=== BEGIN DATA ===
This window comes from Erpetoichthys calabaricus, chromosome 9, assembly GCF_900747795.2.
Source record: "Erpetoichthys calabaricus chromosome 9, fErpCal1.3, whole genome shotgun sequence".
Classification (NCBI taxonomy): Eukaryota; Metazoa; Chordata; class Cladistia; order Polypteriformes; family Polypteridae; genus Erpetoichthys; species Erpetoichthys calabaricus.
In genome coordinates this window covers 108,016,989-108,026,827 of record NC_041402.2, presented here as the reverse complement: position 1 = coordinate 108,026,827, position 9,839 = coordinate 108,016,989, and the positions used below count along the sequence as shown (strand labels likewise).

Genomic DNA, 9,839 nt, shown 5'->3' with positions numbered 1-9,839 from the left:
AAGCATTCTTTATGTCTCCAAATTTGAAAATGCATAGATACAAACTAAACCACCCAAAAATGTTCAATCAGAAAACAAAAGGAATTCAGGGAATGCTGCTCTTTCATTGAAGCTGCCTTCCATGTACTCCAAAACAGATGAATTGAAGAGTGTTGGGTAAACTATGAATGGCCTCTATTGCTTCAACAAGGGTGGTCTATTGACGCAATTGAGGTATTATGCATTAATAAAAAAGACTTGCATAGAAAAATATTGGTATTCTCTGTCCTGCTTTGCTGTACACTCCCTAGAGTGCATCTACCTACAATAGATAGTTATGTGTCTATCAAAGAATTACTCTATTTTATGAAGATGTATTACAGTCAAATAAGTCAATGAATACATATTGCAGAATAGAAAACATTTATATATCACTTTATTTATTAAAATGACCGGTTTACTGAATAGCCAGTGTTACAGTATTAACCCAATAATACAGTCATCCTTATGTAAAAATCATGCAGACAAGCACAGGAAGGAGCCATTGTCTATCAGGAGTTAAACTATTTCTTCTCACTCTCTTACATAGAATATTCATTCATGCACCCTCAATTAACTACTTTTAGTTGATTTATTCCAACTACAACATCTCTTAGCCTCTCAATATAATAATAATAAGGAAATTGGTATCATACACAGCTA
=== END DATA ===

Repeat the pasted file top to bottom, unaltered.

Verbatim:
This window comes from Erpetoichthys calabaricus, chromosome 9, assembly GCF_900747795.2.
Source record: "Erpetoichthys calabaricus chromosome 9, fErpCal1.3, whole genome shotgun sequence".
Classification (NCBI taxonomy): Eukaryota; Metazoa; Chordata; class Cladistia; order Polypteriformes; family Polypteridae; genus Erpetoichthys; species Erpetoichthys calabaricus.
In genome coordinates this window covers 108,016,989-108,026,827 of record NC_041402.2, presented here as the reverse complement: position 1 = coordinate 108,026,827, position 9,839 = coordinate 108,016,989, and the positions used below count along the sequence as shown (strand labels likewise).

Genomic DNA, 9,839 nt, shown 5'->3' with positions numbered 1-9,839 from the left:
AAGCATTCTTTATGTCTCCAAATTTGAAAATGCATAGATACAAACTAAACCACCCAAAAATGTTCAATCAGAAAACAAAAGGAATTCAGGGAATGCTGCTCTTTCATTGAAGCTGCCTTCCATGTACTCCAAAACAGATGAATTGAAGAGTGTTGGGTAAACTATGAATGGCCTCTATTGCTTCAACAAGGGTGGTCTATTGACGCAATTGAGGTATTATGCATTAATAAAAAAGACTTGCATAGAAAAATATTGGTATTCTCTGTCCTGCTTTGCTGTACACTCCCTAGAGTGCATCTACCTACAATAGATAGTTATGTGTCTATCAAAGAATTACTCTATTTTATGAAGATGTATTACAGTCAAATAAGTCAATGAATACATATTGCAGAATAGAAAACATTTATATATCACTTTATTTATTAAAATGACCGGTTTACTGAATAGCCAGTGTTACAGTATTAACCCAATAATACAGTCATCCTTATGTAAAAATCATGCAGACAAGCACAGGAAGGAGCCATTGTCTATCAGGAGTTAAACTATTTCTTCTCACTCTCTTACATAGAATATTCATTCATGCACCCTCAATTAACTACTTTTAGTTGATTTATTCCAACTACAACATCTCTTAGCCTCTCAATATAATAATAATAAGGAAATTGGTATCATACACAGCTA